What Is Skilled Nursing Care?
When most people think of the term “skilled nursing,” they usually have conflicting ideas of what it entails. When considering options for care, skilled care may be recommended and not all providers or communities are able to offer this level of care.
Skilled nursing refers to medical care that is provided by or under the supervision of a licensed health professional, such as registered nurses, occupational, physical and speech therapists. Usually, skilled health care is offered in skilled nursing facilities, rehabs, long term care facilities or the home with at least one physician that oversees patients’ care.
Skilled nursing facilities must meet specific criteria while being periodically inspected for high-quality standards.
What Are Examples of Skilled Nursing Care?
If your family member has had surgery or extensive treatment for health conditions, they might require skilled nursing care following their release from the hospital. For instance, if your older family member has had a stroke or has a disability, they’ll typically require extended rehabilitation services that only certified nurses can provide.
The care provided in a skilled nursing facility is more complex and intense in nature and the patients need a this care on a frequent or consistent basis due to a chronic medical condition.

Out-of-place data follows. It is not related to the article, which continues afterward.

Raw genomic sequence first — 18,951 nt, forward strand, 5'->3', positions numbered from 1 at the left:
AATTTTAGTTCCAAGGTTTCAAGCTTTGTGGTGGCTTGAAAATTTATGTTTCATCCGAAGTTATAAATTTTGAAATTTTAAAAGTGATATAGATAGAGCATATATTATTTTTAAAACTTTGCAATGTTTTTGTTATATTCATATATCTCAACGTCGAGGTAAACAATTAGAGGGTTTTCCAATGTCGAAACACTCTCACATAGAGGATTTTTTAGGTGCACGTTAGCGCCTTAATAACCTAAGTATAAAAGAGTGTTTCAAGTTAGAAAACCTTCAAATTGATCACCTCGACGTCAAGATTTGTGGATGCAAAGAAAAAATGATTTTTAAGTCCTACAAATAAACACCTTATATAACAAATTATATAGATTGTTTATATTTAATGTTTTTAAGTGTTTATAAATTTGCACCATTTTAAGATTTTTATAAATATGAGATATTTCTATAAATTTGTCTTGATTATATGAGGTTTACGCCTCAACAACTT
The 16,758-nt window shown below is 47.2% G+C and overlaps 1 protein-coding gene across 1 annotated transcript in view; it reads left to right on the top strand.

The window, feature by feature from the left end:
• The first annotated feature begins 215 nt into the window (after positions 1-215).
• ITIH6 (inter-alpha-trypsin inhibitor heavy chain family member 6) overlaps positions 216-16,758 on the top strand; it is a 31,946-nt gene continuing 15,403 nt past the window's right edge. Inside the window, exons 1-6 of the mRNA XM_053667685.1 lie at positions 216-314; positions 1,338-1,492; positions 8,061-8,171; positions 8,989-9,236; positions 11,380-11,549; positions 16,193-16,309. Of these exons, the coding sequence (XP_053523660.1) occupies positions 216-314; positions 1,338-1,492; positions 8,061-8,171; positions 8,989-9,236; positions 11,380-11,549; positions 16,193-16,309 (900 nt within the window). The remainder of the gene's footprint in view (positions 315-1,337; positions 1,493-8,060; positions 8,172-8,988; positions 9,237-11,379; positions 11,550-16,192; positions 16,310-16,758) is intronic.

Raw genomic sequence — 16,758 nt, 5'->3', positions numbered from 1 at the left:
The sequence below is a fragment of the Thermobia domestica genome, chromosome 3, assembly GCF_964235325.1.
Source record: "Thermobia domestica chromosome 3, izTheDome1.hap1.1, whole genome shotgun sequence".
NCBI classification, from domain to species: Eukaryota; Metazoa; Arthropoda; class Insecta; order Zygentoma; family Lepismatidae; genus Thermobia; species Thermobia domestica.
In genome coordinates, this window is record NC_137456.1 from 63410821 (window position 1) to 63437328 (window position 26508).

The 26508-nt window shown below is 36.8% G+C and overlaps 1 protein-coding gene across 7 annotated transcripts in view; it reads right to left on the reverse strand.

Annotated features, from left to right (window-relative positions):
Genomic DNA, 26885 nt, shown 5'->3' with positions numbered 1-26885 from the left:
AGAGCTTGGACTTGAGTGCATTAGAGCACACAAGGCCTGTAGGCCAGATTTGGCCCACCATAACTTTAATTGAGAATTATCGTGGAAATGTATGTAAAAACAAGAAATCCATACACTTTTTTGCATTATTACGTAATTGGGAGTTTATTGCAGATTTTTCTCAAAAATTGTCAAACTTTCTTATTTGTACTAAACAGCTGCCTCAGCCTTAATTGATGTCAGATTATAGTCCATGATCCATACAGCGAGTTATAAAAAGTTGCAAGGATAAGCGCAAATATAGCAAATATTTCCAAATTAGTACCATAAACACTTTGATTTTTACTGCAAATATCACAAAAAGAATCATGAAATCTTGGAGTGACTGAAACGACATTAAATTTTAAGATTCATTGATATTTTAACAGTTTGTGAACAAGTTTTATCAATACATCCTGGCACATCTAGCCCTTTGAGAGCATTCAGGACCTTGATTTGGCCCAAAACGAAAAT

Examples of skilled nursing care include:
- Physical therapy: After an illness, surgery or specific injuries, physical therapy is prescribed to patients to restore function and mobility, and minimize pain. Physical therapists will use manual therapy methods such as exercise, massage and stretching, to improve the alignment and flexibility of bones and soft tissues.
- Occupational therapy: This is a form of therapy is performed by a licensed occupational therapist, with a focus on helping the patient become more independent in performing their activities of daily living after an illness or injury. While physical therapy focuses on the functioning of the body, occupational therapy focuses on the actual activity you need or want to perform every day.
- Speech therapy: Performed by speech and language pathologists, speech therapy focuses on improving a patient’s language, communication, swallowing and fluence after an illness or injury. Speech therapists provide treatment for patients with aphasia, cognitive-linguistic impairments, dysphasia and other swallowing disorders.
Skilled nursing staff consists of:
- Medical Doctors
- Registered nurses
- Licensed practical nurses
- Speech and language pathologists
- Physical therapists
- Social workers
- Nursing assistants
What Qualifies a Patient for Skilled Nursing Care?
To qualify for skilled nursing care, a physician will need to determine that you require daily skilled care provided by a skilled healthcare professional.
Overall, skilled services are necessary at a higher frequency in high-intensive settings, meaning treatment at home or intermediate care facilities isn’t applicable. These services also involve a personalized plan and goal-setting to improve your family member’s functionality or medical condition in a set timeframe.
Your family member should exhibit health conditions that require services that meet the following criteria:
- Services needed at a high frequency or intensity: Typically, your family member will need around-the-clock care for health issues that can only be cared for in skilled medical facilities such as a disability, severe injury and post-surgery care.
- Services need to be monitored weekly: Your family member will require skilled nursing for daily specialty treatment that will need to be evaluated weekly for improvement.